Aggregation of heterogenous beliefs, asset pricing, and risk sharing in complete financial markets
Jean-Michel Grandmont () and
Research in Economics, 2018, vol. 72, issue 1, 117-146
Given a competitive equilibrium in complete asset markets, we propose a method that aggregates heterogeneous individual beliefs into a single “market probability,” which, if commonly shared by investors, generates the same marginal valuation of assets by the market as well as by each individual investor. As a result of the aggregation process, the market portfolio may have to be scalarly adjusted, upward or downward, a reflection of an aggregation bias due to the diversity of beliefs. From a dual viewpoint, the standard construction of an expected utility-maximizing aggregate investor designed to represent the economy in equilibrium, is shown to be also valid in the case of heterogeneous beliefs, modulo the above scalar adjustment of the market portfolio, thereby generating an Adjusted version of the Consumption based Capital Asset Pricing Model (ACCAPM). We analyze how the allocation of aggregate and individual risks relates to deviations of individual beliefs from the aggregate market probability. Finally, we identify the channels through which the distribution of beliefs and other microeconomic characteristics (incomes, attitudes toward risk) across investors impact the pricing of risky assets an may contribute to explaining the equity premium puzzle.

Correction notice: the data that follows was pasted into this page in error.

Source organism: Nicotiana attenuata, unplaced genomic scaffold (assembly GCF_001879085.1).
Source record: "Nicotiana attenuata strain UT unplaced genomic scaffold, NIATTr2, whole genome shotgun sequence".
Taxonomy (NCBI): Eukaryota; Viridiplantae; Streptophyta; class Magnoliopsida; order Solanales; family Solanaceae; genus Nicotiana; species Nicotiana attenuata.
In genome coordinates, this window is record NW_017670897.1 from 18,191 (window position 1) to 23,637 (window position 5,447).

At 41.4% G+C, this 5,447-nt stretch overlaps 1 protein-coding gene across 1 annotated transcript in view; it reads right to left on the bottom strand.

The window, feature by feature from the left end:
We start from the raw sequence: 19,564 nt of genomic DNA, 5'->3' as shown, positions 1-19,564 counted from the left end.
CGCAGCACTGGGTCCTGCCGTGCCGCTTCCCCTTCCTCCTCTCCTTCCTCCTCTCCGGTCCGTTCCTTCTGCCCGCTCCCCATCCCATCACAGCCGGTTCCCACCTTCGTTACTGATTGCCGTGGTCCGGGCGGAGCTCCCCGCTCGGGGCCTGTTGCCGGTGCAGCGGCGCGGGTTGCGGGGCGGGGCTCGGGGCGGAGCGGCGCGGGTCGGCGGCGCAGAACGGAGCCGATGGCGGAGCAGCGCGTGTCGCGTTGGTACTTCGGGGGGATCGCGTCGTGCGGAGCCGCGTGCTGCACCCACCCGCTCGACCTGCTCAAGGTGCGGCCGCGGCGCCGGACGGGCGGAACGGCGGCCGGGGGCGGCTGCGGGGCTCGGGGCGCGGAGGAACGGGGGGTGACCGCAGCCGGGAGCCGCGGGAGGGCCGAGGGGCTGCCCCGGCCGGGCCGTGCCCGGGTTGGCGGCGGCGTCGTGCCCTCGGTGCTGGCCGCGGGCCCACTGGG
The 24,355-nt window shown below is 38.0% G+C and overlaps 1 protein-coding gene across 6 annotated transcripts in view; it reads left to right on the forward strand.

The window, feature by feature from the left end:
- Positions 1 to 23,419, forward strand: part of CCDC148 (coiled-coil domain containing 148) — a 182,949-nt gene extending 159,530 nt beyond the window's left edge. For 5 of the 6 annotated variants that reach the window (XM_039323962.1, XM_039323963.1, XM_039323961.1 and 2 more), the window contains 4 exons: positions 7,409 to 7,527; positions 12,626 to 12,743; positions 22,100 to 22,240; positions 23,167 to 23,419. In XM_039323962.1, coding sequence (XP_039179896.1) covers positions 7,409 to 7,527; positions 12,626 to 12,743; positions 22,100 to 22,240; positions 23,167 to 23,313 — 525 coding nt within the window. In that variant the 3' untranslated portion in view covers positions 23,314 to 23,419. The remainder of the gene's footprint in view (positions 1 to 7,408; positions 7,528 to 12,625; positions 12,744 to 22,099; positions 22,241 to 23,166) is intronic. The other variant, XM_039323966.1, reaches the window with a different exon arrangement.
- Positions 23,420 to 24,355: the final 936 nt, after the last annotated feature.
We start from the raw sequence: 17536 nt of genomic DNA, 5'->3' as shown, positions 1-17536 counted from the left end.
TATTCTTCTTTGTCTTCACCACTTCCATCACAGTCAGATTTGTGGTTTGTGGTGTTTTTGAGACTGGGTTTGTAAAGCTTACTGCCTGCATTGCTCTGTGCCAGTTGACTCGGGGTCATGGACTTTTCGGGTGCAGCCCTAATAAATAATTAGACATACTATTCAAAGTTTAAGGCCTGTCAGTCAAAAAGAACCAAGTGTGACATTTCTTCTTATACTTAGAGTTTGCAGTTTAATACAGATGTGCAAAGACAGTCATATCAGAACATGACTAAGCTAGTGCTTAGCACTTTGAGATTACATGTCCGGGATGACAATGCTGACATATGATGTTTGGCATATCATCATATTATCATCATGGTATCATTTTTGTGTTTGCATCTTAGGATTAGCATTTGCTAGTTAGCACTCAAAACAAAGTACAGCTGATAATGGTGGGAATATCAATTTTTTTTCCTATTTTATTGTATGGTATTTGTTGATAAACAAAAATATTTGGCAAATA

Keywords: Asset pricing; Risk sharing; Beliefs; Representative agent; General equilibrium; Equity premium (search for similar items in EconPapers)
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Working Paper: Aggregation oh Heterogeneous Beliefs, Asset Pricing and Risk Sharing in Complete Financial Markets (2004)
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Persistent link: https://EconPapers.repec.org/RePEc:eee:reecon:v:72:y:2018:i:1:p:117-146
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